Don’t be a sheep

I’ve currently got my son reading Influence.  One of the most influential books on me I’ve ever read.  The part that made the biggest impact is the section on social proof.  Short version– we are sheep.  We look to see what everybody else is doing and do the same.  And usually in a situation that requires action, the result ends up being no action because we all see a bunch of other people standing around doing nothing.

So, my understanding of this book changed my life as I have since made a conscientious effort to not be a sheep where most people are one.  It pays off.  Two recent examples come to mind (though they may stretch the concept just a bit).

They are currently renovating the locker rooms at NCSU.  For long time locker room users, e.g., me, the situation is a giant pain in the ass.  Among other issues, you had to walk through active showers just to get to your locker and there was water everywhere.  I emailed the folks in charge of the renovation and within a few days, the troublesome showers had been closed and there were additional mats put down to deal with the excess water issue (the whole thing still sucks, but it’s not as bad now).  Hundreds of locker room uses, but apparently nobody bothered to bring this up until I did. And the people in charge of the renovation probably don’t use the locker room.  Or if they do, they aren’t thinking too hard about how to improve the experience.

Example number 2.  I drop my oldest off at  high school every other day (I take turns with my wife– we do it so he can get more sleep– you know how I feel about HS start times).  Anyway, upon the return home there’s a left turn that can back up a bit.  This year, the backup has gotten crazy and is potentially very problematic as it is in a middle turn lane that– if the backup is too great– can effect a different set of cars wanting to make left turns 1/4 away.  So, how many hundreds of cars where waiting in this horrible line every day and just taking it?  I don’t know, but the Town of Cary had no idea about this problem until I contacted the head Traffic Engineer.  Since the Town of Cary is awesome, he called me up and we spoke on the phone about the problem.  The light timing has already been adjusted (though, the situation is still not so great– I think due to knock-on effects from nearby construction).  Anyway, it’s better, because I spoke up.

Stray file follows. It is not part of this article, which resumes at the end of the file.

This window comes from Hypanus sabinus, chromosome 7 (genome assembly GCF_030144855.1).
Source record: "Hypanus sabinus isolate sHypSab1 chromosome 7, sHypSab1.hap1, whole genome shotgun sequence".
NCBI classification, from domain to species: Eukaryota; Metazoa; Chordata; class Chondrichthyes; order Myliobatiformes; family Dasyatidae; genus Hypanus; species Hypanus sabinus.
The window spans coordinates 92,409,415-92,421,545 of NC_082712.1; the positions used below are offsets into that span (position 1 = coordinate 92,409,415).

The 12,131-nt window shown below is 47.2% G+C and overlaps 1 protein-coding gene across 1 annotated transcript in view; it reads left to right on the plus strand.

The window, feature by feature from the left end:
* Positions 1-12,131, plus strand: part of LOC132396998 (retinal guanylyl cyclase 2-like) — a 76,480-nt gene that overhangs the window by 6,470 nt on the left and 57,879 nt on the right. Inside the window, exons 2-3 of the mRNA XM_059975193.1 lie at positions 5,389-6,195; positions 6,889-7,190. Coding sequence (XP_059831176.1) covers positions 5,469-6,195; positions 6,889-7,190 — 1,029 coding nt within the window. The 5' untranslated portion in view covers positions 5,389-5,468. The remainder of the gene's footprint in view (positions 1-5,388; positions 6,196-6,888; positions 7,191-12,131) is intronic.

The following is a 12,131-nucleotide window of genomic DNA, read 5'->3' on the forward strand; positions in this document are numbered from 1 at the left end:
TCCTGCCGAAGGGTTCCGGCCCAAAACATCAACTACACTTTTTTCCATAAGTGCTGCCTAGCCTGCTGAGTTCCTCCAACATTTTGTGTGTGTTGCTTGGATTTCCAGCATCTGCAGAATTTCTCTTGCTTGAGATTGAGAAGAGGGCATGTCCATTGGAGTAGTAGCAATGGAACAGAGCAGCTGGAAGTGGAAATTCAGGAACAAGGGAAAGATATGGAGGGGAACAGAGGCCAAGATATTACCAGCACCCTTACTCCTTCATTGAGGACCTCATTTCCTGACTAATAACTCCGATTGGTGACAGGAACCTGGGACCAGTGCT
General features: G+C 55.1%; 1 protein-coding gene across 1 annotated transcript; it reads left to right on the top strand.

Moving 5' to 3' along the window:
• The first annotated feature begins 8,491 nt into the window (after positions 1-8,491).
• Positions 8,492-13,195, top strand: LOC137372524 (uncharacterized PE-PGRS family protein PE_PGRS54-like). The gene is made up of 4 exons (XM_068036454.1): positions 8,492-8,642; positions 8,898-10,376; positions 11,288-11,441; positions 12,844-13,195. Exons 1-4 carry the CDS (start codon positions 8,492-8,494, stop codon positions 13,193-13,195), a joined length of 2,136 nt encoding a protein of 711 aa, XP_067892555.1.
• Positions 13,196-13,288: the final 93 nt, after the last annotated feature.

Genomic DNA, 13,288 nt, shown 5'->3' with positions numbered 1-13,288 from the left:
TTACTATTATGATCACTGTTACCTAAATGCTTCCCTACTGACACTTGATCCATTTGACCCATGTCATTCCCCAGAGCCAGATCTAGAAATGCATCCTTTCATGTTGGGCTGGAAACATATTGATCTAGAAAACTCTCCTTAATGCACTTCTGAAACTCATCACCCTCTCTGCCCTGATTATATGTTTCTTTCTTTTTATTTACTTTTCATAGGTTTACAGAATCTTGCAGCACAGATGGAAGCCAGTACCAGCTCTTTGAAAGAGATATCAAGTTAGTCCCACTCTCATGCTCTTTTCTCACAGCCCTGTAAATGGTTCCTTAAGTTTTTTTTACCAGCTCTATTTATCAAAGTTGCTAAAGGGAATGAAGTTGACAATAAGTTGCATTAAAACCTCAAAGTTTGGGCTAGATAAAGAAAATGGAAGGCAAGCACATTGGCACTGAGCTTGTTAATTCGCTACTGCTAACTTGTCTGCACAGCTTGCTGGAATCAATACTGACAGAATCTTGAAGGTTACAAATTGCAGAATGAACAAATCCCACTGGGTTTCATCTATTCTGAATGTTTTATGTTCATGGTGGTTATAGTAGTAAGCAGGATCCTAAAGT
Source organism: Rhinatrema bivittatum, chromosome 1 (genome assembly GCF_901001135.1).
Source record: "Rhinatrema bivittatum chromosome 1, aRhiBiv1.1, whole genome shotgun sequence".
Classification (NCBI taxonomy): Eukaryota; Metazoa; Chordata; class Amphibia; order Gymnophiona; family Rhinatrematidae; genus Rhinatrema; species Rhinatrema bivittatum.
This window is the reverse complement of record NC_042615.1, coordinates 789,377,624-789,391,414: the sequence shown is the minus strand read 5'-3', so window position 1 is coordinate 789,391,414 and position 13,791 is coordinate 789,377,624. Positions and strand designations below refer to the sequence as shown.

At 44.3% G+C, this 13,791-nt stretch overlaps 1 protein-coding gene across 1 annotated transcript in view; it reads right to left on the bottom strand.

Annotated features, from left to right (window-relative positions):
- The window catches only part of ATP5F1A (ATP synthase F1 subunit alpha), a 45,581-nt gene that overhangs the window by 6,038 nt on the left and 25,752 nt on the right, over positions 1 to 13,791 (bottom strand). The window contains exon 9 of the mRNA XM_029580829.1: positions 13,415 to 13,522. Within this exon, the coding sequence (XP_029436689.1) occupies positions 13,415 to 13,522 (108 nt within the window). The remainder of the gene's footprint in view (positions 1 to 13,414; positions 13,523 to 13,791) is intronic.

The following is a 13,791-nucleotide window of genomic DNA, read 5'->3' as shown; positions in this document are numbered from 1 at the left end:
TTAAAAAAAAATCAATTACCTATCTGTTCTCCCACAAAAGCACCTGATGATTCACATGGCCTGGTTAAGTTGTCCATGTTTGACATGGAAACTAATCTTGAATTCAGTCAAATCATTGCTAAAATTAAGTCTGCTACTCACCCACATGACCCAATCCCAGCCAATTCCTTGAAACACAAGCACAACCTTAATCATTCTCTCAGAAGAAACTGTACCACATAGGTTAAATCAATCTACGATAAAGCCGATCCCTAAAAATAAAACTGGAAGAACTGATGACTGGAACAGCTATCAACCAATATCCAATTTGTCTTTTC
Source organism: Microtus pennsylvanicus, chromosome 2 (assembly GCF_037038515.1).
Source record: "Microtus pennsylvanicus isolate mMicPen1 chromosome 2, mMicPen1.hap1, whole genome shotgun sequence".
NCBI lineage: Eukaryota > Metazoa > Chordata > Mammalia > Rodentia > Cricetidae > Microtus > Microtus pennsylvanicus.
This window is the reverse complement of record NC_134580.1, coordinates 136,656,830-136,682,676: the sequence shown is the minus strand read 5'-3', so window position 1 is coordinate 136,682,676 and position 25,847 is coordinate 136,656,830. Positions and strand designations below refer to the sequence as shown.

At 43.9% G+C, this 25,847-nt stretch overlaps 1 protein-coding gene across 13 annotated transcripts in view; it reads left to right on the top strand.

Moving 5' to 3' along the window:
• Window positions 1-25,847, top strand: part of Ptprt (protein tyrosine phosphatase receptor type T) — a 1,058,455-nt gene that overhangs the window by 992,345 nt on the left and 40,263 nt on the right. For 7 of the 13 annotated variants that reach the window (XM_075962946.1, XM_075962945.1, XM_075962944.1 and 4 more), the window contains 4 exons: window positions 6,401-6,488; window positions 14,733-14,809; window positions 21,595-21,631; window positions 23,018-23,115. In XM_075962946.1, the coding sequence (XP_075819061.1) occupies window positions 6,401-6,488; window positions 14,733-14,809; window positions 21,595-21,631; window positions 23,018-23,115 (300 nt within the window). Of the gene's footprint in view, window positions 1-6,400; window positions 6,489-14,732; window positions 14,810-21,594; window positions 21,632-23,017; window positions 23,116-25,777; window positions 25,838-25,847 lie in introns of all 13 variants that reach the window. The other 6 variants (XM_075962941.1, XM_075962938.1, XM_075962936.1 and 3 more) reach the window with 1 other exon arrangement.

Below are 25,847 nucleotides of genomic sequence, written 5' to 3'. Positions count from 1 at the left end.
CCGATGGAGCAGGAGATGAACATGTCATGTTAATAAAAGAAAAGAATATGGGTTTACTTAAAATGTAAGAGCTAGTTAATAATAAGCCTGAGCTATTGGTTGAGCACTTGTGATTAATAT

This post is not meant to be self-congratulatory.  And heck, plenty of times I speak up and nothing happens.  But a lot of times something does happen.  And changes are made.  But that never happens if we all stand around like sheep.  So, break the cycle.


About Steve Greene
Professor of Political Science at NC State

5 Responses to Don’t be a sheep

  1. Mika says:

    Yes! Words of wisdom yesyes (really, I know by experience that one simple phone call can make a substantial difference but only if someone actually bothers to make that call), but also I get an excuse to comment with a Housemartins video!!11!!1!

  2. Jon K says:

    I agree with a lot of what you said. Growing up I always resisted following the crowd. My parents called me a contrarian, and others thought I had issues respecting authority. I just honestly decided that I would do my own thinking. I am fully equipped to reason and make decisions. I have never understood how people so willingly cede this responsibility to others or to crowds. Once you start letting others do your thinking for you it gives others too much control over your mind. The brain is a muscle and if you don’t use it it withers.

  3. R. Jenrette says:

    The other directed has achieved the dominant position in our culture, as predicted. Thankfully, there are some individuals who have achieved autonomy. “The Lonely Crowd” rules!

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